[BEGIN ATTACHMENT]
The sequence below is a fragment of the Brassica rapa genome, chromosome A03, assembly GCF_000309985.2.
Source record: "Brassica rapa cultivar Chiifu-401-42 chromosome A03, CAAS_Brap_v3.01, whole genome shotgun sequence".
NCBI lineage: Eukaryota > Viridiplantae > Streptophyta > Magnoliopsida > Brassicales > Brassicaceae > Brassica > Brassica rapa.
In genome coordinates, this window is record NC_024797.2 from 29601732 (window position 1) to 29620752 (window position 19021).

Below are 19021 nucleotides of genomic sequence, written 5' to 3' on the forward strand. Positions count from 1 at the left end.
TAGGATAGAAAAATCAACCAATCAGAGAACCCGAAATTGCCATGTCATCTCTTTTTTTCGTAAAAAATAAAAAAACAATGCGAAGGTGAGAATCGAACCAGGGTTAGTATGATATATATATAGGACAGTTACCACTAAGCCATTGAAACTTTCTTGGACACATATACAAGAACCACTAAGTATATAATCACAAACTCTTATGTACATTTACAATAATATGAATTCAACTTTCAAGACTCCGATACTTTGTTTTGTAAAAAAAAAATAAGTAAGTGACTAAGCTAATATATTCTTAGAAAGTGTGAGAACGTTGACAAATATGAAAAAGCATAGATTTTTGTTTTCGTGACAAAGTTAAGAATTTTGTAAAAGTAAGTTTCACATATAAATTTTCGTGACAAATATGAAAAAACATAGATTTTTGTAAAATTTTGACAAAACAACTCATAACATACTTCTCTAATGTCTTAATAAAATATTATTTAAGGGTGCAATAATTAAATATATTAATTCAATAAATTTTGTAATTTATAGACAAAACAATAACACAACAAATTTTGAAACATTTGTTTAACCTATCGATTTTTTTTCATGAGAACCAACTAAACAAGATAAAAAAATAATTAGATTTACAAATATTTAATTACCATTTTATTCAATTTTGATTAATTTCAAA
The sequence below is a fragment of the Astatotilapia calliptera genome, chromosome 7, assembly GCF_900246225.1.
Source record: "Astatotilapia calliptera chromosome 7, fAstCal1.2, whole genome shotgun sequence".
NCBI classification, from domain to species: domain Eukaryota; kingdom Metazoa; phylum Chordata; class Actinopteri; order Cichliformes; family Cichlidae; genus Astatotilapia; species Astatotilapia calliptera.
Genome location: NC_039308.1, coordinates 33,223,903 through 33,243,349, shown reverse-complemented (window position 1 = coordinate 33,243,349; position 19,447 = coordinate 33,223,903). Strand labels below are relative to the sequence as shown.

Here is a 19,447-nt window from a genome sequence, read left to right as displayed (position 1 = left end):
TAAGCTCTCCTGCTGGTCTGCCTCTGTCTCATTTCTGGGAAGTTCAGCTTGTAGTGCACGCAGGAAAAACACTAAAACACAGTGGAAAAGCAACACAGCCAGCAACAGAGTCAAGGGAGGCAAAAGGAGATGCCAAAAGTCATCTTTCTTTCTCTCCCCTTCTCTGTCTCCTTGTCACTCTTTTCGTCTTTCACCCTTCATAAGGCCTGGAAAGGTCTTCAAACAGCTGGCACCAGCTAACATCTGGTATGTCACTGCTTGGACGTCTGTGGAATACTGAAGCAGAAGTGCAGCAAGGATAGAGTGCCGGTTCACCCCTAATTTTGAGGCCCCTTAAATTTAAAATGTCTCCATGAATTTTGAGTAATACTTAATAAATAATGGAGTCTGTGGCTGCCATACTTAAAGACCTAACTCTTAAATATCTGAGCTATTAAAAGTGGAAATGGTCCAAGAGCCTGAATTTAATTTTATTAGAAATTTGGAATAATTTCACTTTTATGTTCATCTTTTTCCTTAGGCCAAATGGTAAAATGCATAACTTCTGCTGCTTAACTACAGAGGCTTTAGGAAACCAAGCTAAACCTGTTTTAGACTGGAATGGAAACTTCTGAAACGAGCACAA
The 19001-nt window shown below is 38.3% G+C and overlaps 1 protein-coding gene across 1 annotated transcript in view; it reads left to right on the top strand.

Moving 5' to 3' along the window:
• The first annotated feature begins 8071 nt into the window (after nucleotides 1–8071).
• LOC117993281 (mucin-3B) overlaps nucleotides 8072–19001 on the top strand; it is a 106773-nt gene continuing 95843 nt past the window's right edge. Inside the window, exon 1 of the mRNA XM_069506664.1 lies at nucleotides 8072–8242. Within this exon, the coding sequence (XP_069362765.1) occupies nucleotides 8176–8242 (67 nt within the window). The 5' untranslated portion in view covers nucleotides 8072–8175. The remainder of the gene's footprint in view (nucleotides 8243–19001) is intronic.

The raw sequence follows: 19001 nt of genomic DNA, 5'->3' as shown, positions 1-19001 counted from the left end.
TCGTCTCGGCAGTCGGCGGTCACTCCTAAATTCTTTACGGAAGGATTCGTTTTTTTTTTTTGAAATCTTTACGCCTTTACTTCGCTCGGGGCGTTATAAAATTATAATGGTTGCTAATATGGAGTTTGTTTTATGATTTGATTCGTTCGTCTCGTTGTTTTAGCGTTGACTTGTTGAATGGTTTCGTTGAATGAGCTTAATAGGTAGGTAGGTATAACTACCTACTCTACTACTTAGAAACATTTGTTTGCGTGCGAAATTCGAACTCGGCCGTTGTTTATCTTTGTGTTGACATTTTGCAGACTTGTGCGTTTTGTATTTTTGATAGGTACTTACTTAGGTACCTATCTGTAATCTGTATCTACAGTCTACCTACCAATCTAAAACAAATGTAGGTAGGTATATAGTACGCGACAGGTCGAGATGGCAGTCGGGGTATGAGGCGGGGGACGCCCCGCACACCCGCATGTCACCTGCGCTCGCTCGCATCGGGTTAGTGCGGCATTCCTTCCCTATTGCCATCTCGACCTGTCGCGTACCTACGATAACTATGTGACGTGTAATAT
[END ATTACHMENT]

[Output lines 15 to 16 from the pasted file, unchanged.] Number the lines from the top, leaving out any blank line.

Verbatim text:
• The first annotated feature begins 8071 nt into the window (after nucleotides 1–8071).
• LOC117993281 (mucin-3B) overlaps nucleotides 8072–19001 on the top strand; it is a 106773-nt gene continuing 95843 nt past the window's right edge. Inside the window, exon 1 of the mRNA XM_069506664.1 lies at nucleotides 8072–8242. Within this exon, the coding sequence (XP_069362765.1) occupies nucleotides 8176–8242 (67 nt within the window). The 5' untranslated portion in view covers nucleotides 8072–8175. The remainder of the gene's footprint in view (nucleotides 8243–19001) is intronic.